Fast Breathing in Dogs: How to Recognize The Signs and How to Control It

Fast Breathing in Dogs
Wyatt Robinson
Written by Wyatt Robinson

There are many factors that control fast breathing in dogs and sometimes the problem related to breathing can become life threating. Breathing difficulties can affect any dog of any breed or age and that is why it is very important for you to take your dog to the vet as soon as possible if you notice any suspicious changes in breathing. The excessive breathing is named tachypnea (or polypnea), while the troubled or fast breathing is referred to as dyspnea.

This article will provide you with the most usual causes and symptoms when it comes to fast and difficult breathing in dogs, so you can react immediately if you notice any of them, or simply be aware of the possible symptoms.


The respiratory system in dogs is almost the same as the one in humans. It consists of many parts, such as the throat (pharynx and larynx), nose, windpipe and lungs. Air comes in through the dog’s nose and then it is carried down into the lungs.

That process is called the inspiration. After that, in the lungs, the oxygen is transferred to the red blood cells which continue carrying the oxygen to other organs in the body.

Meanwhile, carbon dioxide is transferred from the red blood cells into the lungs and then it is carried out through the nose in a process referred to as the expiration or exhalation. All of this is considered to be one of the most important physical processes in a healthy pet’s body.

However, the problems arise when the pet is breathing fast or with difficulty, because that means that the respiration or expiration is not taking place the way it should be. Dogs that need required effort to breathe are said to be dyspanic and that means that even a bit of excitement can throw them over the edge and they may end up with a facemask or in an oxygen chamber.

How to determine the reasons behind it

If you decide to take your furry friend to the vet in order to find out why is your dog breathing so fast, then you should know that the vet will observe your dog in the exam room and ask you various questions, such as has your dog had any problems in the past, the history of medical problems in general, when this specific problem occurred etc.

After that, the vet will probably take his or her stethoscope and search for any unusual sounds such as heart situations, fluid in the lungs, abnormal lung sounds, decreased audibility etc. Besides the obvious physical exam, the vets also use X-rays in order to see whether there are any organs displaced from their proper position, fluid in the lungs or surrounding them, chest tumors, fractured ribs, diaphragmatic hernias, air in the chest or the enlarged heart.

Sometimes even the lab work is required if the pet’s temperature, CRT time and pulse strength do not help in determining the cause.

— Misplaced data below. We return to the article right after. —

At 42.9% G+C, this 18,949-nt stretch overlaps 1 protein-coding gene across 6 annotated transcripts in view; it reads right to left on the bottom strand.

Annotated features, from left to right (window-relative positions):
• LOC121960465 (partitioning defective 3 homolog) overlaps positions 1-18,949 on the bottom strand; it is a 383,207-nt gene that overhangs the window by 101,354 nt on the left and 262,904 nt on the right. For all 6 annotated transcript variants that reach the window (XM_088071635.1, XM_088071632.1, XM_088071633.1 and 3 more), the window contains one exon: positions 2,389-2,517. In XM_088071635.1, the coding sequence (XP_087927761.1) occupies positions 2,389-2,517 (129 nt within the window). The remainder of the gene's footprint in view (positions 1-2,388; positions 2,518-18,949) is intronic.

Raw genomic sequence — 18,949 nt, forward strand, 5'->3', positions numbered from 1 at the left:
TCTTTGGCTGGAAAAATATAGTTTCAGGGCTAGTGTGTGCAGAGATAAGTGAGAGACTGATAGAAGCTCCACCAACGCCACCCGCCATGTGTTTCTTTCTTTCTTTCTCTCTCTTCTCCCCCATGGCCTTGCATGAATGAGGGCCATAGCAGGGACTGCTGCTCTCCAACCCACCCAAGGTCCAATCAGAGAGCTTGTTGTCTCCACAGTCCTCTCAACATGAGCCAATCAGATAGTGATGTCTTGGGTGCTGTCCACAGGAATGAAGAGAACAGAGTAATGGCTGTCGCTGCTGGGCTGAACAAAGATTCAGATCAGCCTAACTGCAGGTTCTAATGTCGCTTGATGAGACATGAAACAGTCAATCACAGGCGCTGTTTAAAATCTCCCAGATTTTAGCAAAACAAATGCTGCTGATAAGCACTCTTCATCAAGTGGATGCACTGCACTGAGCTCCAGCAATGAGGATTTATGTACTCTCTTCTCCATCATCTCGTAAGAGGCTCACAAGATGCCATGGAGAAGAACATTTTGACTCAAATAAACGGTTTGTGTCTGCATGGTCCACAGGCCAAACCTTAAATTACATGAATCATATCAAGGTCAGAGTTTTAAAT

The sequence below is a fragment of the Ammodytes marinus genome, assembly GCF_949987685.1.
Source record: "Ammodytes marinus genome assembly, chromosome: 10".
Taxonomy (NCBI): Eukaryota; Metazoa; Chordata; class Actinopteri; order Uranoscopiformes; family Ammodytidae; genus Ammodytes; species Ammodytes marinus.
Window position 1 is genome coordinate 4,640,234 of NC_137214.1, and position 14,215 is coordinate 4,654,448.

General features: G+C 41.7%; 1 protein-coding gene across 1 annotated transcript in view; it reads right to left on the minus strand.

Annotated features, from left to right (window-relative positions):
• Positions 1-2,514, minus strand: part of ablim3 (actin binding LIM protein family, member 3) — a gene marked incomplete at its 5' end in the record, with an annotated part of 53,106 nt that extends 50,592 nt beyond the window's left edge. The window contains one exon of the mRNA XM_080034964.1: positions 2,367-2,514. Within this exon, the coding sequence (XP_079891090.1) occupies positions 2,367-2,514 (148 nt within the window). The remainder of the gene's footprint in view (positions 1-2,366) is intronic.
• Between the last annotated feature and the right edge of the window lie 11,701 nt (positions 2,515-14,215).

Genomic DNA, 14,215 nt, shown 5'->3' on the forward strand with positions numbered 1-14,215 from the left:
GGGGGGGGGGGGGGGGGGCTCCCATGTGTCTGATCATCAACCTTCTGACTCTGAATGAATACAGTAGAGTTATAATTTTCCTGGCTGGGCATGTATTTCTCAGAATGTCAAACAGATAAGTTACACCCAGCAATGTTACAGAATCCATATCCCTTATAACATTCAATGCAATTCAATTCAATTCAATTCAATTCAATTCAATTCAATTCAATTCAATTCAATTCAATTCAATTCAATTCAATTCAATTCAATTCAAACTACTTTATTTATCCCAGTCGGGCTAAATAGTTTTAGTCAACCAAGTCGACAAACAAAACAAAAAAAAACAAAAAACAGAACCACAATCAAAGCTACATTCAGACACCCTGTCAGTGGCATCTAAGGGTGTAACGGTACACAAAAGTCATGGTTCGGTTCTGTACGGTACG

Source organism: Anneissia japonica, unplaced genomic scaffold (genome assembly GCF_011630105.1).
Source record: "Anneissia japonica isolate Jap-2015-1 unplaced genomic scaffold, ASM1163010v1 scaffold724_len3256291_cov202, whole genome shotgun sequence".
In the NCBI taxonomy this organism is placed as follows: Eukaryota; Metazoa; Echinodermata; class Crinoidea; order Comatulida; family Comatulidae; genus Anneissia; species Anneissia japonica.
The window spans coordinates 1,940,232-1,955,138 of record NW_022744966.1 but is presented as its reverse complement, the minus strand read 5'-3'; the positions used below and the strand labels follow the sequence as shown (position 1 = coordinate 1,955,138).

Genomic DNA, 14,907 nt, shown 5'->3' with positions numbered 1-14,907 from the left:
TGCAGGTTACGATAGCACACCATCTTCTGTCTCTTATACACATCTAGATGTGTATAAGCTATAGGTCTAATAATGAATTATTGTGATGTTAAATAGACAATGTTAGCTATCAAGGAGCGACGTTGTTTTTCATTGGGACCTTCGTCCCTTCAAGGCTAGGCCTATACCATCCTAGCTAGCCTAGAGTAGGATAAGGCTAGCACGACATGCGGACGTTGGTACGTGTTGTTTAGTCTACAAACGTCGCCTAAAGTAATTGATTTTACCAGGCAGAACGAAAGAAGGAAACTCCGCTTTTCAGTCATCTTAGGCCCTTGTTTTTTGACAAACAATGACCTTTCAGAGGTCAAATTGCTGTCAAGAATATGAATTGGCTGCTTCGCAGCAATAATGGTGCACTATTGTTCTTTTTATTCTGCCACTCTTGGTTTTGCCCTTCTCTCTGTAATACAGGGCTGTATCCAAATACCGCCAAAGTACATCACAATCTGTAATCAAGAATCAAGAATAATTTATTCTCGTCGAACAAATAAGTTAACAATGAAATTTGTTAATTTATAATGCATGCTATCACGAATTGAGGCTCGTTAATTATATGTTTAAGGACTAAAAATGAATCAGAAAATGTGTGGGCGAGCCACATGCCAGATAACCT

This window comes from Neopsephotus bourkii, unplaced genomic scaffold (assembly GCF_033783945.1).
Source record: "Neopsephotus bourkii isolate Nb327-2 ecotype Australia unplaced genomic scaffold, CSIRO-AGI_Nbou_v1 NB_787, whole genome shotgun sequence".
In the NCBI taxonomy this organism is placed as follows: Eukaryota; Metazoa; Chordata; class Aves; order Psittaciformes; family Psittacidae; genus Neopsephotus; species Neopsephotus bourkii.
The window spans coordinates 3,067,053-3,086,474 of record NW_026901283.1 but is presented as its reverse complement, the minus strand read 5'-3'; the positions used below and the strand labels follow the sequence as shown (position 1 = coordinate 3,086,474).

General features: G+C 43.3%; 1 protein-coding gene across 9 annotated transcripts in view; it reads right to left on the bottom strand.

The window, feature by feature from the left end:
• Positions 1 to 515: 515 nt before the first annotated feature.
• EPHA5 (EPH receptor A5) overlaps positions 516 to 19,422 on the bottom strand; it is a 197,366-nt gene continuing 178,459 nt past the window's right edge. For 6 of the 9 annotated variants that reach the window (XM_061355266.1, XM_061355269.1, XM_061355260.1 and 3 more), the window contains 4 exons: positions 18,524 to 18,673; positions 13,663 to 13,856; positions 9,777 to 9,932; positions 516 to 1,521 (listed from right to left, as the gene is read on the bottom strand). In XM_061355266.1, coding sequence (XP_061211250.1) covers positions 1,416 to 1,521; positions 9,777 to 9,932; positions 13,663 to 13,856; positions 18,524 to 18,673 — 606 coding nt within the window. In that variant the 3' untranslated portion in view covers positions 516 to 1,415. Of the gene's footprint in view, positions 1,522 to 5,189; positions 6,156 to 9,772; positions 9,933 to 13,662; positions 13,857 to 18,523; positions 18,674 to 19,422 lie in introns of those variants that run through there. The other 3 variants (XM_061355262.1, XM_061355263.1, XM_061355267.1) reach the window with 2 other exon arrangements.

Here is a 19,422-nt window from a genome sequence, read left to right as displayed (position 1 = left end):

Vet checking dog respiratory system

However, you should also know that stress or shock can be the cause of fast and raping breathing. Has your pet encountered any problematic situation in which he or you happened to be in danger? You may or not be aware of it, but in any case, taking your pet to the vet is a must. Sometimes when a dog’s condition is so critical, a vet must resort to exploratory surgery.

Some of the specific reasons

Mild or moderate heart failure

Mitral heart valve disease or advanced heartworm disease are some of the reasons responsible for elevated breathing in senior dogs. Monitoring your pet’s breaths per minute may be needed, especially when he is sleeping and relaxing. Dogs which have rates between 25 and 30 breaths per minute usually do not have any heart problems.

Heartworm infection infographic

However, higher rates may indicate that the problems with hearts are causing your pet to breathe faster than usual.

Chest traumas or accidents

Dogs that get hit by cars or they get injured in fights or other accidents usually have the symptoms of rapid breathing. The same goes for allergies, overwhelming infections or electrical shocks.

When the pet is the victim of any sort of shock, the blood pressure and flow of the blood drop to critically low levels which means that the dog becomes hypovolemic, resulting in his body craving for more oxygen. The cells in dogs’ and our bodies cannot live without oxygen and the bodies start inhaling oxygen faster than usual in a desperate attempt to compensate for the lack of it.

If your dog suffered an injury and you want to assist him out for a walk, check out this handy harness. It is great for senior dogs as well and helps you be there for your best friend when the need calls for it.

Acid-base disorders

The changes in pH balance can build up slowly due to some chronic problems and that can result in fast breathing. The same goes for the kidney failure.


Anemia is one of the main causes why your dog may not be able to obtain sufficient oxygen. Hookworm anemia is most common when it comes to younger dogs and heavy flea infestations are the main causes of anemia in puppies.